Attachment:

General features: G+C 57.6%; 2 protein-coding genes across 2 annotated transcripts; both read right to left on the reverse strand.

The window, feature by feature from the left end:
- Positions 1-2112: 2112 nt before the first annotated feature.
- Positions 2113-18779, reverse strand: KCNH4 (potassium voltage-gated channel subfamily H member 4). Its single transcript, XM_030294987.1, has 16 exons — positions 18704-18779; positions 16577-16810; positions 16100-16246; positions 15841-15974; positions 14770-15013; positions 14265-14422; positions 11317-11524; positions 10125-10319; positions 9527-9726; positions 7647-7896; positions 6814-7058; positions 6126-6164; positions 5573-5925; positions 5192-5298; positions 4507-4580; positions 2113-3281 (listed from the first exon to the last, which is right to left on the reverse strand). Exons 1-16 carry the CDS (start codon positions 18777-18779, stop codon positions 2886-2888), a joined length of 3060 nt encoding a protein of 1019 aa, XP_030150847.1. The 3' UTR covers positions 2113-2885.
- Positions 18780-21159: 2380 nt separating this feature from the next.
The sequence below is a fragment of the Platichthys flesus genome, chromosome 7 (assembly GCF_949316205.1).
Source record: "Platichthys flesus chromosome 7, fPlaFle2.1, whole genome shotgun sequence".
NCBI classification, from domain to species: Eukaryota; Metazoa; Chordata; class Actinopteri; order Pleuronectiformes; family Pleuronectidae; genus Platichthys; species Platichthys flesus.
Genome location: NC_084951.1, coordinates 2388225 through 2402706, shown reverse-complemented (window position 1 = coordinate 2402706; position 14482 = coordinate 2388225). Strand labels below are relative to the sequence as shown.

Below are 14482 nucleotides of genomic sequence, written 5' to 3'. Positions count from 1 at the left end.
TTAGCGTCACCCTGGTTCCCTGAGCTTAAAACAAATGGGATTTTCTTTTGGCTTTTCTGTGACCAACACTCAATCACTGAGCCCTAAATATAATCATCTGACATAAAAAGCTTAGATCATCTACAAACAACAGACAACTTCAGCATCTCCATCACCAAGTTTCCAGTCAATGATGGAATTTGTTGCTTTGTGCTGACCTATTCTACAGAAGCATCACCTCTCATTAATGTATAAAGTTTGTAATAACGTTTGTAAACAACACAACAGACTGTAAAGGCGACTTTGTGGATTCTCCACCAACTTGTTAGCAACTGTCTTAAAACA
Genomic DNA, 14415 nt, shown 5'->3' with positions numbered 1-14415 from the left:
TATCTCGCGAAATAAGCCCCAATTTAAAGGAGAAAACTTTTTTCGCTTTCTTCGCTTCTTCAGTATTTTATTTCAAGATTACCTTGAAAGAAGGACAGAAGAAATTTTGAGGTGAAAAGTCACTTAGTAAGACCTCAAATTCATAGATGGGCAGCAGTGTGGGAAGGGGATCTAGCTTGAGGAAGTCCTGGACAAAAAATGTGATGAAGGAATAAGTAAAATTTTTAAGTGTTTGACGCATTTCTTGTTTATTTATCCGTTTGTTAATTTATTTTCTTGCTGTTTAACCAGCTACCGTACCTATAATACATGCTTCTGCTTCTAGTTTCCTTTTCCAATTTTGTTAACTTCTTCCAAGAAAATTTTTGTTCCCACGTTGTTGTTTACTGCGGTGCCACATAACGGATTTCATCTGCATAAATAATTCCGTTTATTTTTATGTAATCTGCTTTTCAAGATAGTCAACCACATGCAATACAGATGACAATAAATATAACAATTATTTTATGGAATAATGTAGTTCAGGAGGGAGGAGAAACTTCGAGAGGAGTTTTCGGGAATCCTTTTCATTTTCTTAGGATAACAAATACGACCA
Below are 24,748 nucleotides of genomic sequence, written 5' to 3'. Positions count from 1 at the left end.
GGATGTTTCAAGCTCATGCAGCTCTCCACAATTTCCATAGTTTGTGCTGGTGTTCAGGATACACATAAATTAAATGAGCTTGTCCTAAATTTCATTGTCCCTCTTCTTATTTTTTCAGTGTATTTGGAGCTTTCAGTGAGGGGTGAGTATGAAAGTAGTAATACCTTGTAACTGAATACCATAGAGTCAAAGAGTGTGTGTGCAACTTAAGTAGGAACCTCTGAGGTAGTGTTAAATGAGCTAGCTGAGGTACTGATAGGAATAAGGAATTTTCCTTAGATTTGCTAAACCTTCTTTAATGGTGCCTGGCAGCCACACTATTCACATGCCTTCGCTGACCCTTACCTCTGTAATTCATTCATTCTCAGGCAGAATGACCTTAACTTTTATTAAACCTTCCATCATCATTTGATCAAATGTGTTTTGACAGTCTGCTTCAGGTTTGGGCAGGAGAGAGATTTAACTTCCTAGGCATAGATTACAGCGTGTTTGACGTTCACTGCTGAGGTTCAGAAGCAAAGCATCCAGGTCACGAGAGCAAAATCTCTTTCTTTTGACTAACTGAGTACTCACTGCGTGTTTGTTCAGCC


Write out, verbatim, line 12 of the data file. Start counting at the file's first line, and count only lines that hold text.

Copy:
Genomic DNA, 14415 nt, shown 5'->3' with positions numbered 1-14415 from the left: